Life Without Limits by Nick Vujicic

One Man’s Wilderness: An Alaskan Odyssey by Dick Proenneke and Sam Keith

Black Like Me by John Howard Griffin

The Wave by Todd Strasser

A Heartbreaking Work of Staggering Genius by Dave Eggers

Books always help me.  Writing always helps me.  Both are ways to immerse myself so completely that I’m in a zone from which I cannot be awoken easily.  They are meditations. 

I pray and hope and will Djonah to get better, for all of this to subside, for the wheel to turn so he is not squashed at the bottom but rather riding on top – happy in the warm weather – and soon, swimming again.

But there are good things on the horizon as well.  My mind is feeling calmer, and happier –and the changes I’ve made in diet, behavior, exercise, and what I put into my body in general have given me more energy and a better perspective on everything I see and all I encounter.

In the midst of the Djonah turmoil, somehow, I am feeling very, very blessed and grateful.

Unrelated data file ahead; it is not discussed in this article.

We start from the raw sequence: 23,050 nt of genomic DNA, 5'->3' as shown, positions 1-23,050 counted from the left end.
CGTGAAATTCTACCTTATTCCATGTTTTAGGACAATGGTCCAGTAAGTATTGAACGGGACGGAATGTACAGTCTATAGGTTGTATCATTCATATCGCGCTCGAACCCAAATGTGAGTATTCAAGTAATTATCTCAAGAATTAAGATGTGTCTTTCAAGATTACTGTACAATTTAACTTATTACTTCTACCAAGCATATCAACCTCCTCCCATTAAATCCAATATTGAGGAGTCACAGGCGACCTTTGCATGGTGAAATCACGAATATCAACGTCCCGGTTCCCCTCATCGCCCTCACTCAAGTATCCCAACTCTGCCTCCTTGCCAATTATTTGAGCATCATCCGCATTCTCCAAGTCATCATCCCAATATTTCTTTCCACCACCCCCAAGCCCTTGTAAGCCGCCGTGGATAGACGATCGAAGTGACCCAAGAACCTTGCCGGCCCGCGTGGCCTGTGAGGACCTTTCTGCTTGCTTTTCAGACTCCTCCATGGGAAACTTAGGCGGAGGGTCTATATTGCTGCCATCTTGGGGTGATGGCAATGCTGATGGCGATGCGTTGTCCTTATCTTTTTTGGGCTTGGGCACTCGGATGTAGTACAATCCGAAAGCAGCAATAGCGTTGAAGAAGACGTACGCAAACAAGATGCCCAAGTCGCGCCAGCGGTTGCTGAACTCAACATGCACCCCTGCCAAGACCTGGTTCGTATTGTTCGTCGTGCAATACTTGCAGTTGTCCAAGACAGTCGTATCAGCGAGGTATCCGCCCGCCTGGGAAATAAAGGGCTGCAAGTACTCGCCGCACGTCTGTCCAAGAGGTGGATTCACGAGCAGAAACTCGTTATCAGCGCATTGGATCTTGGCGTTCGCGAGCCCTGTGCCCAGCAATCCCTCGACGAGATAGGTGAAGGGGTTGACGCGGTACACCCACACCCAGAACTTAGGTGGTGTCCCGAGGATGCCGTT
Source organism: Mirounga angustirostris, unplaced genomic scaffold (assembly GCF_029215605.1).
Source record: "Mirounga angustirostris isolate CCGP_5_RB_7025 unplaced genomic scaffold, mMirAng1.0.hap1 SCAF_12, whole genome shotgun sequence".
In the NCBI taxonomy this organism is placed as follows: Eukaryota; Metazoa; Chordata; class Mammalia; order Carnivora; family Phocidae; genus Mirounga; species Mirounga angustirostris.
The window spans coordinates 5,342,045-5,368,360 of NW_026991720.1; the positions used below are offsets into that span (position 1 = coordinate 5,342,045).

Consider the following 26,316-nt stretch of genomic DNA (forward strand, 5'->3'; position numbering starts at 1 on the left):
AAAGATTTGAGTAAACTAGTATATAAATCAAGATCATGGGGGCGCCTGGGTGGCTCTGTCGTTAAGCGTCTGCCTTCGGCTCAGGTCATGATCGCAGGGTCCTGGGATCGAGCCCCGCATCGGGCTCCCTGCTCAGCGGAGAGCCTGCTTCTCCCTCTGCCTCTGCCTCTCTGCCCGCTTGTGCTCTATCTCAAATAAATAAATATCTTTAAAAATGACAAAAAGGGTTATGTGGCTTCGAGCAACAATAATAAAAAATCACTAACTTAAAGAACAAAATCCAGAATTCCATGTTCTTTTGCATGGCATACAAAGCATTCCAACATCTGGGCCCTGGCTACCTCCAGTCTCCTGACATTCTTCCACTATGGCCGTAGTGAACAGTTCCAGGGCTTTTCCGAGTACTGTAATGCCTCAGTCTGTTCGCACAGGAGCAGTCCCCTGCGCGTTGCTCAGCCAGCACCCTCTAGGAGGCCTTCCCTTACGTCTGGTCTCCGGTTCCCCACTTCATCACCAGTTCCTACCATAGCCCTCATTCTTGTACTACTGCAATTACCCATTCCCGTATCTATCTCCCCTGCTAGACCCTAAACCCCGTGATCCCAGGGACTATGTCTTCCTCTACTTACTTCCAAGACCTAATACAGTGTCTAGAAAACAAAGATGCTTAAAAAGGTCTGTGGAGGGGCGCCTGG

Auf Wiedersehen…

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If your head tells you one thing and your heart another,
before you do anything, you should first decide
whether you have a better head or a better heart.

~ Marilyn vos Savant

Undoubtedly my heart is better than my head, but I’m not sure if that’s saying all that much.  Oftentimes I extinguish the embers attempting to flare into emotions simply because I don’t want to feel those emotions.  And other times the embers are fed by a circumstance or song, and they flicker and come aflame unbidden…causing anything from tight-jawed pain to tremendous joy.